In a matrimonial action in which the parties were divorced by judgment entered March 16, 1998, the father appeals, as limited by his brief, from stated portions of an order of the Supreme Court, Nassau County (Stack, J.), dated December 14, 2007, which, inter alia, after a hearing, granted the mother's motion to hold him in contempt for failure to comply with a prior order of the same court (Spinola, J.), dated July 19, 2006, and committed him to a term of incarceration for a period of 30 days unless he purged himself of his contempt by paying the sum of $25,000 to the mother, and granted the mother' s separate motion for an upward modification of his child support obligation from the sum of $2,058 per month to the sum of $3,535.50 per month, and for an award of 50% of certain educational expenses for the parties' two younger children.
Published by New York State Law Reporting Bureau pursuant to Judiciary Law § 431.
This opinion is uncorrected and subject to revision before publication in the Official Reports.
WILLIAM F. MASTRO, J.P., MARK C. DILLON, JOHN M. LEVENTHAL and CHERYL E. CHAMBERS, JJ.
ORDERED that the order is modified, on the law and the facts, by deleting the provisions thereof granting the mother's motion to hold the father in contempt, and committing the father to a term of incarceration for a period of 30 days unless he purged himself of his contempt by paying the sum of $25,000 to the mother, and substituting therefor a provision denying that motion; as so modified, the order is affirmed insofar as appealed from, without costs or disbursements, and the matter is remitted to the Supreme Court, Nassau County, for a determination of the amount owed by the father for the college tuition of the parties' two older children, Thomas and Deidre, in accordance herewith.
The parties were divorced in 1998, and have four children. The instant appeal is from an order which granted the mother's motion to hold the father in contempt for failing to comply with a prior order requiring him to contribute to the college tuition of the parties' two older children, Thomas and Deidre, and granted her separate motion for upward modification of child support and for an award of certain educational expenses for the parties' two younger children.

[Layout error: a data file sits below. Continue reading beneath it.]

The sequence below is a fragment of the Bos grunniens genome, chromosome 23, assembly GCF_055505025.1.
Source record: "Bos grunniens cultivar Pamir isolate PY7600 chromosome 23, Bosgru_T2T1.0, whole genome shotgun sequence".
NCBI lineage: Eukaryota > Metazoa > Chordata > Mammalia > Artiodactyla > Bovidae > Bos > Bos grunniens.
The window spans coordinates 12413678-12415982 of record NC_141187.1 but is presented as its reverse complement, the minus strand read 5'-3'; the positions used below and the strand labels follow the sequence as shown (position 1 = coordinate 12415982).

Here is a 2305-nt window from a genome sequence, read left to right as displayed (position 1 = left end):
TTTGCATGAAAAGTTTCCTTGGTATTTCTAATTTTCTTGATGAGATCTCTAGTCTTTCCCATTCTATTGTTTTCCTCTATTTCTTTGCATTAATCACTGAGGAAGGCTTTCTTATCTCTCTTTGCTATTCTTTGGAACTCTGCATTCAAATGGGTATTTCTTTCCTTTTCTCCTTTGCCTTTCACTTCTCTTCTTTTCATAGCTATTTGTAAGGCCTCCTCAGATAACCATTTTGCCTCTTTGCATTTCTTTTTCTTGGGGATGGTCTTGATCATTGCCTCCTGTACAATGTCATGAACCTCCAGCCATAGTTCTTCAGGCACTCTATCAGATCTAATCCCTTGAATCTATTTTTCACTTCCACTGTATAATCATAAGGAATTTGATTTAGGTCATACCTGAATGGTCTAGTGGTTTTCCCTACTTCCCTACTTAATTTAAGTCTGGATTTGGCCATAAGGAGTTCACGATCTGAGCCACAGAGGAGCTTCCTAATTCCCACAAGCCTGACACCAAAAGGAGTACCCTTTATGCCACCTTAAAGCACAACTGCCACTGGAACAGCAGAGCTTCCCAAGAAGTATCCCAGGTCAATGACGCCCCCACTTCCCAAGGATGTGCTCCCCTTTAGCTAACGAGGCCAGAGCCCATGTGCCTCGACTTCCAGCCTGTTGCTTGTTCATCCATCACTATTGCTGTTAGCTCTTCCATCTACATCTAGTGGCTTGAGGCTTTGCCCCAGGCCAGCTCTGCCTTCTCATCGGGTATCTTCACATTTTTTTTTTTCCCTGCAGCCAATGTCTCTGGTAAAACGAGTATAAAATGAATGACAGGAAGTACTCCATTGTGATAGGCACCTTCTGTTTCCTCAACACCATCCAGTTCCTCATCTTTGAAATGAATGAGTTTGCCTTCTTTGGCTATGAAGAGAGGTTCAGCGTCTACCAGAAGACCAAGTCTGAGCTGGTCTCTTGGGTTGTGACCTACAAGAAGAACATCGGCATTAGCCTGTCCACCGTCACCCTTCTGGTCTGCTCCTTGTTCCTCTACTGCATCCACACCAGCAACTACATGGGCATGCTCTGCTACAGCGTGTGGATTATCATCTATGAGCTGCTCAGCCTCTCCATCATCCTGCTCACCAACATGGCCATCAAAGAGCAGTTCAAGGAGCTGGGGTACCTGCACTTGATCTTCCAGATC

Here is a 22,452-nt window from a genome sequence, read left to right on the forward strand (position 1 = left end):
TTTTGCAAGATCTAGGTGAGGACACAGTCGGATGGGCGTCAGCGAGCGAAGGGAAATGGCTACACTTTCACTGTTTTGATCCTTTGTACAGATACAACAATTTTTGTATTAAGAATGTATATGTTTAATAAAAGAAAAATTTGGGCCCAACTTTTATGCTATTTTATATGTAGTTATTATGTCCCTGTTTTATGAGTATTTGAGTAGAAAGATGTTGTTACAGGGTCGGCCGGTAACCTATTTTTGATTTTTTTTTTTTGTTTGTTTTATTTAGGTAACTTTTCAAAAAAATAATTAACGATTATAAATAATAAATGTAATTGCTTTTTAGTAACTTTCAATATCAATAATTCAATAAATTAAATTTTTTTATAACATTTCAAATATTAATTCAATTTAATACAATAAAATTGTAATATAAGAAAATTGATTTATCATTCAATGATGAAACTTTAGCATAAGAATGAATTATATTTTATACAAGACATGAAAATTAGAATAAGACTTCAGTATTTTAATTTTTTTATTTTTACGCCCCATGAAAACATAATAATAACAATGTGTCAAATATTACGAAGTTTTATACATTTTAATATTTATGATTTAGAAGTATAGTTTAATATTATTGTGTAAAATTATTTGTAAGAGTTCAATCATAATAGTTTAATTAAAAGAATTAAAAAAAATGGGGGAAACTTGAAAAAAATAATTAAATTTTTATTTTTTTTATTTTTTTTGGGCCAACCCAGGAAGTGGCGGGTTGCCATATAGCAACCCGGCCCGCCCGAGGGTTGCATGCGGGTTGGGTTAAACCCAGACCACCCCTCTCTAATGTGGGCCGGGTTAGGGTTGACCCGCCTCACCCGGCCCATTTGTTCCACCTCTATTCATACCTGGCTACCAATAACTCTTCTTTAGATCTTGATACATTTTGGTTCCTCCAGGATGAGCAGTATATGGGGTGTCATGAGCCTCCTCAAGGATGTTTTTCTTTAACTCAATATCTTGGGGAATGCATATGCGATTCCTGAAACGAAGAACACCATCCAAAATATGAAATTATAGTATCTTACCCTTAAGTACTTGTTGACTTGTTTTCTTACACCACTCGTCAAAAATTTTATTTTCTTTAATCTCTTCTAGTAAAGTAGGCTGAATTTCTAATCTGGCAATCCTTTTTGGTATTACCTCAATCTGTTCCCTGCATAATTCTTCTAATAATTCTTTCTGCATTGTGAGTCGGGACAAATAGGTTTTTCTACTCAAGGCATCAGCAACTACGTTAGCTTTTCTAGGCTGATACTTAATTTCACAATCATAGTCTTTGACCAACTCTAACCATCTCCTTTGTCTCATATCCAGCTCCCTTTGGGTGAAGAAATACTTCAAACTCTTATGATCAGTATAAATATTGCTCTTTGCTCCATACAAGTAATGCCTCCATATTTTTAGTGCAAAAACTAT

With respect to college tuition, absent a voluntary agreement, a parent may not be directed to contribute to the college education of a child who has reached the age of 21 years (see Cimons v Cimons, 53 AD3d 125, 134). The parties' eldest child, Thomas, attained the age of 21 years of age in March 2007 while the motion to hold the father in contempt was pending. The parties entered into a stipulation to sell property to pay for Thomas's first two years of college; therefore, only tuition for a portion of his third year of college, the 2006-2007 academic year, until his 21st birthday, is in issue. Both Thomas and Deidre received grants and/or scholarships, which must be subtracted from tuition to determine the parents' respective obligations (see Matter of Kent v Kent, 29 AD3d 123, 134; Wacholder v Wacholder, 188 AD2d 130, 135; Haimowitz v Gerber, 153 AD2d 879). Further, the mother acknowledges on appeal that the father contributed to Deidre's college education. On this record, the father's unpaid obligations, if any, cannot be determined. Therefore, the mother's motion to hold him in contempt for failure to satisfy those obligations should have been denied, and the matter must be remitted to the Supreme Court, Nassau County, to calculate what, if anything, is due and owing.
However, the mother established a basis for upward modification of child support based upon the increased income of the father and the increased needs of the children. The court applied the formula set forth in the Child Support Standards Act (hereinafter CSSA formula) (see Family Court Act § 413), to total parental income in excess of $80,000, in a prior order dated April 1, 2002, which stated that it was appropriate to apply the CSSA formula to entire combined parental income, "based upon the standard of living the children would have enjoyed if the parties remained together." In the order appealed from, the court set forth its reasons in detail, thus complying with the requirements of Matter of Cassano v Cassano (85 NY2d 649).
There is no basis to set aside the additional award of 50% of the educational expenses of the two younger children. That award was properly made in addition to basic child support, in the discretion of the trial court (see Cimons v Cimons, 53 AD3d 125, 131).
MASTRO, J.P., DILLON, LEVENTHAL and CHAMBERS, JJ., concur.
© 1992-2009 VersusLaw ...